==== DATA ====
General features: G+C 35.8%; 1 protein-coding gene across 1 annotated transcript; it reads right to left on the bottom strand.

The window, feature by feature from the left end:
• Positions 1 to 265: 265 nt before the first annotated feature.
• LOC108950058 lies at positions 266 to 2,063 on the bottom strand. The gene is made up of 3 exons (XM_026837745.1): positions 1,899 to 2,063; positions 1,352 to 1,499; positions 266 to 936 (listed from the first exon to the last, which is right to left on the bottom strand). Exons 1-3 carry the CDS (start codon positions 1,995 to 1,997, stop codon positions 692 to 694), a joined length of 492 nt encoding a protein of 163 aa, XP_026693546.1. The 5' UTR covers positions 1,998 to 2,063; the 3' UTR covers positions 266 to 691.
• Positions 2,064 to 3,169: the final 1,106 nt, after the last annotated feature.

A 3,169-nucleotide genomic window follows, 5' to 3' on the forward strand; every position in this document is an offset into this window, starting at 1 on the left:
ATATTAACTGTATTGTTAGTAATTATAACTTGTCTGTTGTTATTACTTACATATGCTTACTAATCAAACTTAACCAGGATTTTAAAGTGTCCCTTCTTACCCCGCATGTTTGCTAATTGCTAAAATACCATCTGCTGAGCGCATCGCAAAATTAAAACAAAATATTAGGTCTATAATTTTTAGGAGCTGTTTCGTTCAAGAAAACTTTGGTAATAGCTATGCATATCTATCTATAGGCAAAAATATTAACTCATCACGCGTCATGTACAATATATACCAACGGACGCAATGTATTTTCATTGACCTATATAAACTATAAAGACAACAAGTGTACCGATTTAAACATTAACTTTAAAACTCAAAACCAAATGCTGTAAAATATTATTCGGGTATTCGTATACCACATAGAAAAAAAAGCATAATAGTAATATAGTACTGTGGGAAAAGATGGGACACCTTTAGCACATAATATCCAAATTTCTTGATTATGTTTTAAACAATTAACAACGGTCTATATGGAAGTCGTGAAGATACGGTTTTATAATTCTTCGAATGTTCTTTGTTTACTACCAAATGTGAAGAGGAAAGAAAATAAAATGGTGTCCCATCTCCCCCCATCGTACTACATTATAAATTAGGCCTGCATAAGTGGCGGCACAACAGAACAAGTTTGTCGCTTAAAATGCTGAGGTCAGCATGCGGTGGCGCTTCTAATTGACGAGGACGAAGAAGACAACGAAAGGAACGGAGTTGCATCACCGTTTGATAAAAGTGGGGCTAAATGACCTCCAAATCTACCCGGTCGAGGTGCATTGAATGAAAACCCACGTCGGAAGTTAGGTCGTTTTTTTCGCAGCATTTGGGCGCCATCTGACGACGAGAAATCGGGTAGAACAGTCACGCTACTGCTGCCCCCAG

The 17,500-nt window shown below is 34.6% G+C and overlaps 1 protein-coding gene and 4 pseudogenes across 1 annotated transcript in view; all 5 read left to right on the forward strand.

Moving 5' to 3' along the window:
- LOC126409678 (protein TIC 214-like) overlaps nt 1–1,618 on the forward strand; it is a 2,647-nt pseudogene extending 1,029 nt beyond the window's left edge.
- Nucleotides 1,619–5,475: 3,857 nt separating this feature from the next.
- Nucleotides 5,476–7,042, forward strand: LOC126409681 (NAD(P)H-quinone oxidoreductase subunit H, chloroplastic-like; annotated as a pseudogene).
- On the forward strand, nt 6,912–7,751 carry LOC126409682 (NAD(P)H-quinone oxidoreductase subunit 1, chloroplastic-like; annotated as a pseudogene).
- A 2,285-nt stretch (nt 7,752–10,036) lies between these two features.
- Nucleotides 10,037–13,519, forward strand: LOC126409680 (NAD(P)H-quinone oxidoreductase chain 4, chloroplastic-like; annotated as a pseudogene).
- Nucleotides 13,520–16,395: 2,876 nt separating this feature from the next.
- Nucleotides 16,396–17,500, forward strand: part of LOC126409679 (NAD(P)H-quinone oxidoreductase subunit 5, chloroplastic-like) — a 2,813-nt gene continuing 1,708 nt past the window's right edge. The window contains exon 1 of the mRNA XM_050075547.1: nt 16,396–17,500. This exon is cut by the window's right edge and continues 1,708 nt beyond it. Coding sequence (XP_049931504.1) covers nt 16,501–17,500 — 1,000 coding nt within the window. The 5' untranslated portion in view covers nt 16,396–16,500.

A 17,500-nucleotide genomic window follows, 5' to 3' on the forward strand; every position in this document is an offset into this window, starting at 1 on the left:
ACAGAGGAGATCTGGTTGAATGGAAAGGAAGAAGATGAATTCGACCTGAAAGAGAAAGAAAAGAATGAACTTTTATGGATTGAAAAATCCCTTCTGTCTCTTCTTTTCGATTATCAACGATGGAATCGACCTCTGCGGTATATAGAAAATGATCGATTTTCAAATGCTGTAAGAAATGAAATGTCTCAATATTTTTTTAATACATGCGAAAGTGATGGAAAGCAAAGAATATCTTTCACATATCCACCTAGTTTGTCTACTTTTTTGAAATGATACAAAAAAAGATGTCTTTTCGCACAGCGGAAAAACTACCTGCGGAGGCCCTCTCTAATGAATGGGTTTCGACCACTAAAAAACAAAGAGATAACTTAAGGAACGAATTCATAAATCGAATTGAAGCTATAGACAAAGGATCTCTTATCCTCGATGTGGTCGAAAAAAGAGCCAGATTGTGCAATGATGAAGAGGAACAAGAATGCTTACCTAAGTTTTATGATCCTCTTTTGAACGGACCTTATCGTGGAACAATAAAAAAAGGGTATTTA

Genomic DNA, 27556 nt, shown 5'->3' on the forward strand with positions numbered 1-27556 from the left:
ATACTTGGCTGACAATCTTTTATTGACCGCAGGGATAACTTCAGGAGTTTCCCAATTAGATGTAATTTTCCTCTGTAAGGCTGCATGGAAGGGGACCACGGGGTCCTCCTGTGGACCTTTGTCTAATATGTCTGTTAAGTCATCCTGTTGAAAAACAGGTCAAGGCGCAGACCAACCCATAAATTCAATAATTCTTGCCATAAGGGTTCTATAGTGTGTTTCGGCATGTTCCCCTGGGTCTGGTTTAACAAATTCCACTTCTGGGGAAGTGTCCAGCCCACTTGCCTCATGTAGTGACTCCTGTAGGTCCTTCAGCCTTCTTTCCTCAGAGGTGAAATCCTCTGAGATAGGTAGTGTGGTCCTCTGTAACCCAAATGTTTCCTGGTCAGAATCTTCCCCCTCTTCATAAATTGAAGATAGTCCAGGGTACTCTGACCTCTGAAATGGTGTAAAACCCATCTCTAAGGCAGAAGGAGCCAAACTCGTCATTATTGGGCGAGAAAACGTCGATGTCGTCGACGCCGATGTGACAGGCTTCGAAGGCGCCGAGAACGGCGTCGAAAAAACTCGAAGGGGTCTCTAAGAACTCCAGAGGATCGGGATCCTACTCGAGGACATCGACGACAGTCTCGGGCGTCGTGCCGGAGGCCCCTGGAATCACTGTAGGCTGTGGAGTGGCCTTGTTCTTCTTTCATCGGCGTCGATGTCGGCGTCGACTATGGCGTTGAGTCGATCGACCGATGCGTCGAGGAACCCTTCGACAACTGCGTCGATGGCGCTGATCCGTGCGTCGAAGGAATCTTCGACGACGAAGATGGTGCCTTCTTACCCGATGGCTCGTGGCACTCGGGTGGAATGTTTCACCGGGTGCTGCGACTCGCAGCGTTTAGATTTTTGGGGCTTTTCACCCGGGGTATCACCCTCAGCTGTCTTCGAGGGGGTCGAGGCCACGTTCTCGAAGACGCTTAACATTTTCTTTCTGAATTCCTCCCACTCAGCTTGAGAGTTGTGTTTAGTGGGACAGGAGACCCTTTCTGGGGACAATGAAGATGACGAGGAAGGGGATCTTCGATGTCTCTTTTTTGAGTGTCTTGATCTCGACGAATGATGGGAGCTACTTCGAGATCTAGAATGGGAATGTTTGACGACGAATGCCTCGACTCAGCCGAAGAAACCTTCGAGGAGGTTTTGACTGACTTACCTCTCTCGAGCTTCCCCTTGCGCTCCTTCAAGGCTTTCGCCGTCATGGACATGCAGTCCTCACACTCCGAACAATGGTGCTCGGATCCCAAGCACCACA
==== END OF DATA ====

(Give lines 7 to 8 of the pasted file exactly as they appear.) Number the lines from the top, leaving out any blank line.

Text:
ATATTAACTGTATTGTTAGTAATTATAACTTGTCTGTTGTTATTACTTACATATGCTTACTAATCAAACTTAACCAGGATTTTAAAGTGTCCCTTCTTACCCCGCATGTTTGCTAATTGCTAAAATACCATCTGCTGAGCGCATCGCAAAATTAAAACAAAATATTAGGTCTATAATTTTTAGGAGCTGTTTCGTTCAAGAAAACTTTGGTAATAGCTATGCATATCTATCTATAGGCAAAAATATTAACTCATCACGCGTCATGTACAATATATACCAACGGACGCAATGTATTTTCATTGACCTATATAAACTATAAAGACAACAAGTGTACCGATTTAAACATTAACTTTAAAACTCAAAACCAAATGCTGTAAAATATTATTCGGGTATTCGTATACCACATAGAAAAAAAAGCATAATAGTAATATAGTACTGTGGGAAAAGATGGGACACCTTTAGCACATAATATCCAAATTTCTTGATTATGTTTTAAACAATTAACAACGGTCTATATGGAAGTCGTGAAGATACGGTTTTATAATTCTTCGAATGTTCTTTGTTTACTACCAAATGTGAAGAGGAAAGAAAATAAAATGGTGTCCCATCTCCCCCCATCGTACTACATTATAAATTAGGCCTGCATAAGTGGCGGCACAACAGAACAAGTTTGTCGCTTAAAATGCTGAGGTCAGCATGCGGTGGCGCTTCTAATTGACGAGGACGAAGAAGACAACGAAAGGAACGGAGTTGCATCACCGTTTGATAAAAGTGGGGCTAAATGACCTCCAAATCTACCCGGTCGAGGTGCATTGAATGAAAACCCACGTCGGAAGTTAGGTCGTTTTTTTCGCAGCATTTGGGCGCCATCTGACGACGAGAAATCGGGTAGAACAGTCACGCTACTGCTGCCCCCAG

The 17,500-nt window shown below is 34.6% G+C and overlaps 1 protein-coding gene and 4 pseudogenes across 1 annotated transcript in view; all 5 read left to right on the forward strand.